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January 3rd, 1928
The BBC broadcast an all Haydn Wood concert. Wood
himself conducts the Wireless Orchestra in A May-Day
Overture, Variations on a Once Popular Humorous Song,
suite Three Famous Pictures, entr'actes Heather
Bells and Thistledown, and A Southern
Rhapsody, Virginia. Soprano Megan Thomas sings A
Brown Bird Singing, Bird of Love Divine, I
Think of You My Sweet and It Is Only a Tiny Garden.
Baritone Rex Palmer sings Ship o' Mine, The Sea
Road, Town and Country and Casey the
January 4th, 1941
Haydn Wood thinks of composing a light opera based
on Charles Kingsley's novel Westward Ho!, in the line
of Merrie England, a comic opera by Edward German
(1902), and The Rebel Maid, a romantic light opera by
Phillips Montague Fawcett (1921). Westward Ho! is a
British historical novel which was published in 1855. Wood lives
in Westward Ho! (Devon), a seaside town which was named after
January 6th, 1945
Haydn Wood has just received from Stanford Robinson
a long list of scores that he requires for the BBC "Sunday
Rhapsody" concert that he will conduct on January 14th. Wood is
able to send right away the scores he happens to have at hand.
And he immediately writes to the various publishers to ask them
to send to Robinson what is available. Wood ends his letter to
Robinson with a P.S.: 'This is the 7th letter I have written
without stopping re this broadcast and I am getting a bit
January 7th, 1935
Haydn Wood goes to His Master's Voice Abbey Road
studios, London, to conduct the Light Symphony Orchestra in a
recording of his own arrangements of Four Edward Elgar
Songs (Like to the Damask Rose, Queen
Mary's Song, Rondel op. 16 No.3, Shepherd's
Song op. 16 No.1) and, at Elgar's request, he also
conducts the recording of Elgar's short piece Mina.
January 10th, 1943
Haydn Wood composed A Manx Pastoral Scene
for orchestra in October 1942. He arranges it for oboe and
dedicates it to oboist Leon Goosens.
January 11th, 1941
Haydn Wood thinks of americanizing the words of the
song edition of Torch of Freedom for the United
States market. He writes to his publisher Leslie Boosey: 'They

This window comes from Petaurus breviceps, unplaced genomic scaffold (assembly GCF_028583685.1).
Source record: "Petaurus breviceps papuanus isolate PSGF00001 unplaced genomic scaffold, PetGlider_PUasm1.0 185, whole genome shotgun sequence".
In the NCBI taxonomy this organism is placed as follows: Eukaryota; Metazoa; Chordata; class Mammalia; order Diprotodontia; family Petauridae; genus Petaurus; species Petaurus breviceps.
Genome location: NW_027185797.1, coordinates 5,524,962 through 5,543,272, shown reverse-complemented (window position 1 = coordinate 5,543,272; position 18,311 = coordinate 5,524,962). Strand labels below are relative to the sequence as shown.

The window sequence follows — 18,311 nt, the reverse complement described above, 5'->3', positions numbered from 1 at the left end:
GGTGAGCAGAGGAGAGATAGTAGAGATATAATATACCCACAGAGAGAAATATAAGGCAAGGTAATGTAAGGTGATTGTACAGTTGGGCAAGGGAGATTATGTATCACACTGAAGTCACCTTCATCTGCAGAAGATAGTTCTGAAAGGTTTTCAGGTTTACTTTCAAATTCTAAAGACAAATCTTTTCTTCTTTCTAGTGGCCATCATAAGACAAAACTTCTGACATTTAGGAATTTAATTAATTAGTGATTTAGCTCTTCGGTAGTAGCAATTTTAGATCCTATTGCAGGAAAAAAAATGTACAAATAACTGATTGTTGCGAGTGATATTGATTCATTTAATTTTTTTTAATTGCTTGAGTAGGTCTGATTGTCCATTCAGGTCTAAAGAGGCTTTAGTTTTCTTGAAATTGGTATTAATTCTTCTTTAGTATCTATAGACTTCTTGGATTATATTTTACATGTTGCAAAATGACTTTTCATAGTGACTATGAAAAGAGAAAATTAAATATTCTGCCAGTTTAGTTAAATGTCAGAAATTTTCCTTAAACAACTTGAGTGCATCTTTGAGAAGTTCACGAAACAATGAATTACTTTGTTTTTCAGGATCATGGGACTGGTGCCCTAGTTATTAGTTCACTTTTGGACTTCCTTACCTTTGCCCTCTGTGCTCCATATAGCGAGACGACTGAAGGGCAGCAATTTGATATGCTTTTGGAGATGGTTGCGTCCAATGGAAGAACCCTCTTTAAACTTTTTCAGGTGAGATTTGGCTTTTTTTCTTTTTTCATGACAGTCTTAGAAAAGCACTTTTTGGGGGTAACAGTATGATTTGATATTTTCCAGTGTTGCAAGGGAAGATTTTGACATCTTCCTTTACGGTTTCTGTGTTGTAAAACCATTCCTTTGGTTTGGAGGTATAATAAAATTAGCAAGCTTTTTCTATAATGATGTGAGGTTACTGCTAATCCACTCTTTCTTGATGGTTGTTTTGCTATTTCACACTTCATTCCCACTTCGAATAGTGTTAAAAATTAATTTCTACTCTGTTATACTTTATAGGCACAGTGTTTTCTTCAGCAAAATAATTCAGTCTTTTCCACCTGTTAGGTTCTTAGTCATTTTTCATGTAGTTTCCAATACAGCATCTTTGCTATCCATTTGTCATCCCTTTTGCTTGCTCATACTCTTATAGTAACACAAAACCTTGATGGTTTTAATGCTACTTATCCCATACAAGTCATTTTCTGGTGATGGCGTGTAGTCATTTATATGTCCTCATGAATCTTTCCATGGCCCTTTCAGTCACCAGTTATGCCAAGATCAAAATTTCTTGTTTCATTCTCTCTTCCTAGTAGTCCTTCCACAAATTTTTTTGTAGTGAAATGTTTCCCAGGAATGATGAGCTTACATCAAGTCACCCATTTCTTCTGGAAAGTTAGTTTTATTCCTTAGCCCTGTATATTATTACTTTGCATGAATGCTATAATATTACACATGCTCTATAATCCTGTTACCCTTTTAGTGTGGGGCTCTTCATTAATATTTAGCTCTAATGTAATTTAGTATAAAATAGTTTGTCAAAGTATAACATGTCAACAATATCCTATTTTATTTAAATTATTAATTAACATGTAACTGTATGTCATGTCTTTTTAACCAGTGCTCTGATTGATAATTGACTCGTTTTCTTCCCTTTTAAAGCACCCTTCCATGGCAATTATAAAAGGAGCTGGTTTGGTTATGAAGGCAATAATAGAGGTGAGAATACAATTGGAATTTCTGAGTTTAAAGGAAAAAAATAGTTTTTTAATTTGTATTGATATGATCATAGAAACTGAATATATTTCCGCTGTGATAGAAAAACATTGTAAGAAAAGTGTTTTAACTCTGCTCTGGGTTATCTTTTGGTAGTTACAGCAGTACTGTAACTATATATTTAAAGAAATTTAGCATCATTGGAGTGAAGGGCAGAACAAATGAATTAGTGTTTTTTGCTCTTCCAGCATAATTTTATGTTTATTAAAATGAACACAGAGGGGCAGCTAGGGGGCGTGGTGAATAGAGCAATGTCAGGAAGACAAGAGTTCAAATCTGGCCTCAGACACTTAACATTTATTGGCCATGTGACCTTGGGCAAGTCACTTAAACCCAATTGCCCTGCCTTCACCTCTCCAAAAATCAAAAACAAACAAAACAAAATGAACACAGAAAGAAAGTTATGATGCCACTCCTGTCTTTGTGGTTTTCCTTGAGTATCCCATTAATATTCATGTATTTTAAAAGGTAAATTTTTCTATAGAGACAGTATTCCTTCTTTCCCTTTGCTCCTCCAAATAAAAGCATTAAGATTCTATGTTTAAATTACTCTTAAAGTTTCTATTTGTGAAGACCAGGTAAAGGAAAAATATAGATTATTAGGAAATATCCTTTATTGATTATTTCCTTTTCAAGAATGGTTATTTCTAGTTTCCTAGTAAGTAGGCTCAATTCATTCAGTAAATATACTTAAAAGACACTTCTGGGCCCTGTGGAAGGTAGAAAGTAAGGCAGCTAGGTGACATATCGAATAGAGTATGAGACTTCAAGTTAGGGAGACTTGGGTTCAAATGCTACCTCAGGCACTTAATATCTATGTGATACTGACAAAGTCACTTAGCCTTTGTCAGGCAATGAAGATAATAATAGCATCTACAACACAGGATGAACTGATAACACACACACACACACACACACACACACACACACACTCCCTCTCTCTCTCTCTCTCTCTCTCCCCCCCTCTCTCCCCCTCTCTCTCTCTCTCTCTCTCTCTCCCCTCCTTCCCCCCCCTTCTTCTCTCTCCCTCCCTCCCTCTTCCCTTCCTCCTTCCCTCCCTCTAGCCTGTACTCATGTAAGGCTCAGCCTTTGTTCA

are as keen on freedom as we are, and when they join us short of
nothing (which I think they will eventually), it might prove a
January 13th, 1943
Haydn Wood listens to Stanford Robinson's "Reverie"
programme on the BBC, including the first broadcast of A
Manx Pastoral Scene.
January 15th, 1934
Haydn Wood writes to the BBC to complain about a
misprint in the Radio Times. His Prelude which will be
broadcast on January 19th is attributed to Haydn without the
Wood in the programme of this week's issue. 'If you would kindly
notify the announcer of the error and also credit me as composer
in your record of performances I shall be greatly obliged.'
January 16th, 1940
Haydn Wood conducts a broadcast from Bristol of Apache
Life (from his suite Paris). The programme
entitled "Let Her Go, Professor!" is devoted to the stories of
famous musical directors. Wood is among the conductors who
conduct the Augmented BBC Variety Orchestra in their own
January 18th, 1894
Harry Wood's Operatic Concert at the Grand Theatre,
Douglas, Isle of Man. Haydn's brother Harry conducts the Douglas
Philharmonic Society Orchestra. Master Haydn Wood sits in the
second violin section.
January 22nd, 1917
Anthony's Dilemma opens at the Grand,
Birmingham. It is produced by Oswald Marshall. The words by
Harold Simpson have been set to music by Haydn Wood. This
musical sketch tells how a Spanish singer who has lost the key
of her own flat, finds help from the occupant next door who is
an old flame. The meeting revives tender emotions. Amusing
complications ensue through the appearance of the occupant's
wife. Madame Ratmirova, the Russian prima donna is the central
figure in the sketch. She has a dainty waltz song, Life Is
a Dream of Delight, and two tuneful duets with her old
lover (Harold Thorley), Ten Years Ago and Sad Is
My Heart. Anthony's Dilemma has a descriptive